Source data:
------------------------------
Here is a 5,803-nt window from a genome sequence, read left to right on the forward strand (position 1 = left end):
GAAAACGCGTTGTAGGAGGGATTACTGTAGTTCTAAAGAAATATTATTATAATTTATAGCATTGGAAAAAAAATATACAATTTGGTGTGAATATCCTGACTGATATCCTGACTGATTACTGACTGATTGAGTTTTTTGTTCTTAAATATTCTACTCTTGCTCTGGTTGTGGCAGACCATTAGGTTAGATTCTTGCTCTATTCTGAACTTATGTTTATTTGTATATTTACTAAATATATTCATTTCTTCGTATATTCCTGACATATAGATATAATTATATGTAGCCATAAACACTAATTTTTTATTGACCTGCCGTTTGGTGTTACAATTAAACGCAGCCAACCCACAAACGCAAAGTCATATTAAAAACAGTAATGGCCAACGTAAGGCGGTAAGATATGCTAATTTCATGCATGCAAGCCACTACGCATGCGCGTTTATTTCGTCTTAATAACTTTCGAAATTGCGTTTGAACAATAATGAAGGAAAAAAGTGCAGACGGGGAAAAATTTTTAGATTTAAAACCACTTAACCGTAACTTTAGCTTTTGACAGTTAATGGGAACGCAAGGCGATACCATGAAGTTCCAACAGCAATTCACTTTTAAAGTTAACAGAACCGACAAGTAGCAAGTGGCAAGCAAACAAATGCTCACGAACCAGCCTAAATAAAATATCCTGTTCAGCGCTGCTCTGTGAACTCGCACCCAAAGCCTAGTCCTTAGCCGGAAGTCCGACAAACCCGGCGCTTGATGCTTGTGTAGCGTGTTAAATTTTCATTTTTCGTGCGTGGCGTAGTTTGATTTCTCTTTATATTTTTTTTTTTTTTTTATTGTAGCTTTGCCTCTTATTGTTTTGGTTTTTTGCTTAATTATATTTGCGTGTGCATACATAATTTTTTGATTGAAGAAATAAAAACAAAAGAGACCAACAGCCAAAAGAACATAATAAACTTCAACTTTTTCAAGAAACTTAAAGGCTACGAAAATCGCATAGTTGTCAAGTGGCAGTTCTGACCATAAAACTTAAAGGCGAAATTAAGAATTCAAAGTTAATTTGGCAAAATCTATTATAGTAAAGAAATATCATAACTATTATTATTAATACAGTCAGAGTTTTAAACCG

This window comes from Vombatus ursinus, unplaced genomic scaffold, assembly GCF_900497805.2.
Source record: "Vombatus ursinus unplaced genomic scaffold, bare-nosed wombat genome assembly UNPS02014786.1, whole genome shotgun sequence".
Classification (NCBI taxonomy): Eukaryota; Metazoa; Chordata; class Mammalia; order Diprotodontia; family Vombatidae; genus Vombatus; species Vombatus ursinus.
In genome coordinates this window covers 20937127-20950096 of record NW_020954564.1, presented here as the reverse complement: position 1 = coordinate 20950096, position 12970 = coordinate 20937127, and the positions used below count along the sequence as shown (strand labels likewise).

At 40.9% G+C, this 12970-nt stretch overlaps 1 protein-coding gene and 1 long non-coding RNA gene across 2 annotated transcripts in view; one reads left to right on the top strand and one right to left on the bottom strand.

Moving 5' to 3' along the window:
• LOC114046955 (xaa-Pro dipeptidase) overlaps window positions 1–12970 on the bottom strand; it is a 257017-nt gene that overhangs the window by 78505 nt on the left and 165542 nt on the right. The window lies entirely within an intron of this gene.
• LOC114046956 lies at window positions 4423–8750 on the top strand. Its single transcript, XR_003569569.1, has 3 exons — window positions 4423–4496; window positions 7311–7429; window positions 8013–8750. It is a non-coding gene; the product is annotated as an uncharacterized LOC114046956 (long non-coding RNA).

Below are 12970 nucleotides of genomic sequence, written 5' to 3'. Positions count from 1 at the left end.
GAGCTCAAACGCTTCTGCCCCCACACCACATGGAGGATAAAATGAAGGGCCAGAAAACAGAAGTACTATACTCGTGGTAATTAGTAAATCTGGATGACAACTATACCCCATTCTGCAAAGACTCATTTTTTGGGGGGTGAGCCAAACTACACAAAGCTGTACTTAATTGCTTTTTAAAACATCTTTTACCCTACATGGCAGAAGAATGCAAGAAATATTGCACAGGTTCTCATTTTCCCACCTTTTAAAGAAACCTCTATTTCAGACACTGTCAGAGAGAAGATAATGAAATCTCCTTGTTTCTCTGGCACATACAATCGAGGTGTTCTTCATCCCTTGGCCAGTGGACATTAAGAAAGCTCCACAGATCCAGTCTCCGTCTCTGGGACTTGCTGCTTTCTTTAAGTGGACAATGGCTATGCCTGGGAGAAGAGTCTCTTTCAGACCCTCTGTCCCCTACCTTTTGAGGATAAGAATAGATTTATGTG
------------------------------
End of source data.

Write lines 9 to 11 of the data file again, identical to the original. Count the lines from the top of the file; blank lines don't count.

• LOC114046955 (xaa-Pro dipeptidase) overlaps window positions 1–12970 on the bottom strand; it is a 257017-nt gene that overhangs the window by 78505 nt on the left and 165542 nt on the right. The window lies entirely within an intron of this gene.
• LOC114046956 lies at window positions 4423–8750 on the top strand. Its single transcript, XR_003569569.1, has 3 exons — window positions 4423–4496; window positions 7311–7429; window positions 8013–8750. It is a non-coding gene; the product is annotated as an uncharacterized LOC114046956 (long non-coding RNA).

Below are 12970 nucleotides of genomic sequence, written 5' to 3'. Positions count from 1 at the left end.